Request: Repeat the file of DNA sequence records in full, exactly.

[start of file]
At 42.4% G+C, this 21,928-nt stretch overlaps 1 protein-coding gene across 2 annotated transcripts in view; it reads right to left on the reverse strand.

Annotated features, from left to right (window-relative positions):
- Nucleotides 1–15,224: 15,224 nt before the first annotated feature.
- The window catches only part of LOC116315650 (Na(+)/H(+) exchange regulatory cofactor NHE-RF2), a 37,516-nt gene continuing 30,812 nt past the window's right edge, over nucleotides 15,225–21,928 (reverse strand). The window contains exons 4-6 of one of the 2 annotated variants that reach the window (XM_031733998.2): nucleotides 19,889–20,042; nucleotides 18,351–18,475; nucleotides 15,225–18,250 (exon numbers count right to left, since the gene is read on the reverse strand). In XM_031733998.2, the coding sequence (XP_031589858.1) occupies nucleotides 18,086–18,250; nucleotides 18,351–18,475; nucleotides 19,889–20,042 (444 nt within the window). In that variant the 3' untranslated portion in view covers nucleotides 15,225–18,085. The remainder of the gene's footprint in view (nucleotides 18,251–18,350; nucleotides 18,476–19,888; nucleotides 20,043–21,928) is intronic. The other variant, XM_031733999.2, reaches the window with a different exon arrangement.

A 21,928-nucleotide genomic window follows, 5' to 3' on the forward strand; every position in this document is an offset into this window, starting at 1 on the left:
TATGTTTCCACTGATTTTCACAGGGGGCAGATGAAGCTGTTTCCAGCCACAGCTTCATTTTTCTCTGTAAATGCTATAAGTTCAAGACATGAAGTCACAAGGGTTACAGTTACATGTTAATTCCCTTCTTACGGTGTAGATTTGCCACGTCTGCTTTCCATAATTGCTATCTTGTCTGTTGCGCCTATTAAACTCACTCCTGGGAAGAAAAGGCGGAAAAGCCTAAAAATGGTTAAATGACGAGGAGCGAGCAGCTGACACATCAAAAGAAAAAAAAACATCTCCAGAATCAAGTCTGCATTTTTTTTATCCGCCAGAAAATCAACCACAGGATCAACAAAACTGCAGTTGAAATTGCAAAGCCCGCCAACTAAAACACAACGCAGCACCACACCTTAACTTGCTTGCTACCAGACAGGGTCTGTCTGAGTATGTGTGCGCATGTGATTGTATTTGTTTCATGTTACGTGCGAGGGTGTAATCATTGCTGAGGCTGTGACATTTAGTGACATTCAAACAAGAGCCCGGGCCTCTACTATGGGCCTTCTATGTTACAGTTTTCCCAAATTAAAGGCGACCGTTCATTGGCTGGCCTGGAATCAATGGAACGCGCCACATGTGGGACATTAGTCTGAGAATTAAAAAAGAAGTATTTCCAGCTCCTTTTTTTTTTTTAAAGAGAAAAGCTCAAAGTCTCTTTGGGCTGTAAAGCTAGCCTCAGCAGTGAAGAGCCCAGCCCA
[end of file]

At 42.4% G+C, this 21,928-nt stretch overlaps 1 protein-coding gene across 2 annotated transcripts in view; it reads right to left on the reverse strand.

Annotated features, from left to right (window-relative positions):
- Nucleotides 1–15,224: 15,224 nt before the first annotated feature.
- The window catches only part of LOC116315650 (Na(+)/H(+) exchange regulatory cofactor NHE-RF2), a 37,516-nt gene continuing 30,812 nt past the window's right edge, over nucleotides 15,225–21,928 (reverse strand). The window contains exons 4-6 of one of the 2 annotated variants that reach the window (XM_031733998.2): nucleotides 19,889–20,042; nucleotides 18,351–18,475; nucleotides 15,225–18,250 (exon numbers count right to left, since the gene is read on the reverse strand). In XM_031733998.2, the coding sequence (XP_031589858.1) occupies nucleotides 18,086–18,250; nucleotides 18,351–18,475; nucleotides 19,889–20,042 (444 nt within the window). In that variant the 3' untranslated portion in view covers nucleotides 15,225–18,085. The remainder of the gene's footprint in view (nucleotides 18,251–18,350; nucleotides 18,476–19,888; nucleotides 20,043–21,928) is intronic. The other variant, XM_031733999.2, reaches the window with a different exon arrangement.

A 21,928-nucleotide genomic window follows, 5' to 3' on the forward strand; every position in this document is an offset into this window, starting at 1 on the left:
TATGTTTCCACTGATTTTCACAGGGGGCAGATGAAGCTGTTTCCAGCCACAGCTTCATTTTTCTCTGTAAATGCTATAAGTTCAAGACATGAAGTCACAAGGGTTACAGTTACATGTTAATTCCCTTCTTACGGTGTAGATTTGCCACGTCTGCTTTCCATAATTGCTATCTTGTCTGTTGCGCCTATTAAACTCACTCCTGGGAAGAAAAGGCGGAAAAGCCTAAAAATGGTTAAATGACGAGGAGCGAGCAGCTGACACATCAAAAGAAAAAAAAACATCTCCAGAATCAAGTCTGCATTTTTTTTATCCGCCAGAAAATCAACCACAGGATCAACAAAACTGCAGTTGAAATTGCAAAGCCCGCCAACTAAAACACAACGCAGCACCACACCTTAACTTGCTTGCTACCAGACAGGGTCTGTCTGAGTATGTGTGCGCATGTGATTGTATTTGTTTCATGTTACGTGCGAGGGTGTAATCATTGCTGAGGCTGTGACATTTAGTGACATTCAAACAAGAGCCCGGGCCTCTACTATGGGCCTTCTATGTTACAGTTTTCCCAAATTAAAGGCGACCGTTCATTGGCTGGCCTGGAATCAATGGAACGCGCCACATGTGGGACATTAGTCTGAGAATTAAAAAAGAAGTATTTCCAGCTCCTTTTTTTTTTTTAAAGAGAAAAGCTCAAAGTCTCTTTGGGCTGTAAAGCTAGCCTCAGCAGTGAAGAGCCCAGCCCA